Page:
Newtownards, County Down

For the names of the Fallen in the Great War click here.

For the names of the Fallen in the Second World War click here.

For Newtownards Chronicle Articles on ‘Remembering The Fallen,” click here

The story of the three Great War Memorials in Newtownards is described below.

SNOW TRIBUTE IN BOWLING GREEN. (March 1924)

The unemployed ex-soldiers of Newtownards took full advantage of the great amount of snow on Monday to remind the townspeople of an honour due them in keeping with that done the ex-soldiers of all the towns in the North of Ireland.

A vast heap of snow was collected in the centre of the Bowling Green and a large number of hands soon joined in the formation and moulding of what eventually proved to be a snow memorial to fallen heroes.

A massive pedestal standing eight or nine feet in height was first constructed, with four guarding pillars. On top of this pedestal one of the workers perched himself in an attitude similar to that on other properly constituted war memorials, with the representation of a rifle through his arm, and with "tin hat" and other accouterments complete. In front in large letters was a placard “Lest we forget.” The erection attracted considerable attention.

The War Trophy Gun presented to Newtownards in 1919 or “scrap heap,” as some person properly dubbed it, still hides its head behind the walls of the butter market, about the only place fit for its reception.

Four young Newtownards men were summonsed for obstruction in Castle Street (beside the Bowling Green) by standing on the footpath. Defendants denied causing any obstruction, and moved away when they were spoken to. They said that they had gone down to see the snowman.
A fine of 2s 6d. and 2s costs (24p) was imposed in each case.

THE PLYWOOD/CONCRETE MEMORIAL

The Plywood Cenotaph was first erected by members of the British Legion in Conway Square in 1925 for the Somme Commemoration ceremony. The first wreaths were laid at  7-30 a.m., the time at which the Ulster Division made their attack on the 1st July, 1916. After the Somme service in 1927 members of Newtownards British Legion conceived the idea of erecting something of a more permanent character. The volunteers made a concrete cenotaph modelled exactly on the same lines as the temporary structure. It was constructed in the grounds of the Legion Headquarters on land that had been secured from the County Down Railway.
On the face of the upright standard are the words “our Glorious Dead;” on the first base, “In Memory of Our Fallen Comrades,” and on the next the words, “The Great War.” There is a third step, and then an outer verge.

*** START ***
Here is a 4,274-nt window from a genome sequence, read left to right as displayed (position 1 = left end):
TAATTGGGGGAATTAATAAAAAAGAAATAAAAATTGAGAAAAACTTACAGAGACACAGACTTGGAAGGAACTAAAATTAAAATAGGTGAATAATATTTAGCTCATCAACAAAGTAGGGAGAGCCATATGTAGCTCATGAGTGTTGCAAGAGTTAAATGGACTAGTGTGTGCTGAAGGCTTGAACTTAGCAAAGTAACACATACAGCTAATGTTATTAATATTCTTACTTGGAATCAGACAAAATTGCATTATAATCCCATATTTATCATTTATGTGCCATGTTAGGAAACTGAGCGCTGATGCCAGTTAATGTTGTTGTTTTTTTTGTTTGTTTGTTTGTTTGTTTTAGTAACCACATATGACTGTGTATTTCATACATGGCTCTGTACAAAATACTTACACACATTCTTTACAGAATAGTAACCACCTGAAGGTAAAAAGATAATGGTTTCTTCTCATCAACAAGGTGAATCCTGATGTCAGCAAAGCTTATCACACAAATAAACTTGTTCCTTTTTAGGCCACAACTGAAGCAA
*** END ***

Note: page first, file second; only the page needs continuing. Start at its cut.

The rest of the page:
Despite  the erection of the permanent memorial in 1934, commemoration events were still being held at it as late as 1941.

This report is from the Newtownards Chronicle of Remembrance Day in Newtownards, 1941.

At the headquarters of the British Legion the day was also observed, when Mrs. Humphries, representing Mrs. William Wright, President of the Newtownards Branch of the Legion, placed four wreaths on the little Cenotaph. After the silence had been observed Rev. George F. McQuitty recited the Legion Exhortation.
Mr. James Gibson, M.M., Honorary Secretary of the Legion locally, was present on the occasion.
 

PERMANENT MEMORIAL
The present Newtownards and District War Memorial is located at the junction of Castle Street and Church Square in a small park known locally as The Bowling Green.

Quote from the unveiling ceremony in 1934, ‘No more appropriate spot could have been chosen for the erection of a memorial to our glorious dead. Situate in the old Bowling Green, and surrounded by trees, shrub, and railings, it is a spot of peace and quiet in which any mother, any wife or any sister, might go on the anniversary of the battle in which their loved ones lost their lives, and spend a few minutes in peaceful meditation, and in conjuring up a vision of the departed ones.’

The Marquis of Londonderry, to whom the Bowling Green belongs, has made a free gift of it to the town, for all time, and free of rent.

The memorial, which is a granite obelisk with a figure symbolic of Peace and Honour on the front, and with a carving at the top symbolising Justice, it has the Newtownards Crest on the base. It is in reality a County Down memorial for County Down men, for it is composed of granite from the Moor quarries at Newry, and it is quite an imposing structure.

As close as can be ascertain l,396 men enlisted from Newtownards and surrounding districts, of whom at least 316 paid the last sacrifice.

Snow memorial Newtownards
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Newtownards war memorial has its own story
Catherine Switzer

Newtownards, County Down.
The Newtownards and District War Memorial is located at the junction of Castle Street and Church Square in a small park known locally as ‘The Bowling Green.’ The unveiling and dedication took place on Saturday, 26th May, 1934. The memorial was unveiled by The Most Hon. The Marquis Of Londonderry, K.G., Secretary of State for Air.
Mr. J. S. Moore handed over custody of the Memorial to the Urban District Council. Senator T. R. Lavery, D.L., accepted the Memorial on behalf of the Council.
The memorial was originally created to commemorate more than 300 local men who did not return from the First World War, but now also remembers the Second World War dead and also members of the security forces killed much closer to home.

Each of the men and women commemorated by the memorial has his or her own story, but the memorial also has a history of its own. It might seem surprising, but the history of the Ards war memorial is far from straightforward.

The idea of a town war memorial was first raised in 1916, when the Chairman of the Urban District Council said that he hoped that, when the war was over, something would be done ‘to perpetuate the memory of those who had gone down in the great fight, and to keep fresh the brave deeds of those fine fellows.’

The war ended in November 1918, and in the months afterwards the issue of a war memorial was widely discussed. A committee was established to organise the memorial scheme, but there were many issues to settle. Should the memorial be a monument, or was it better to create a public service like a cottage hospital or houses for ex-servicemen?

The committee decided on a monument, but this opened up a new series of questions. What form should it take? A statue? A cross? Where should it be placed? The committee discussed sites at Conway Square and in Movilla Cemetery.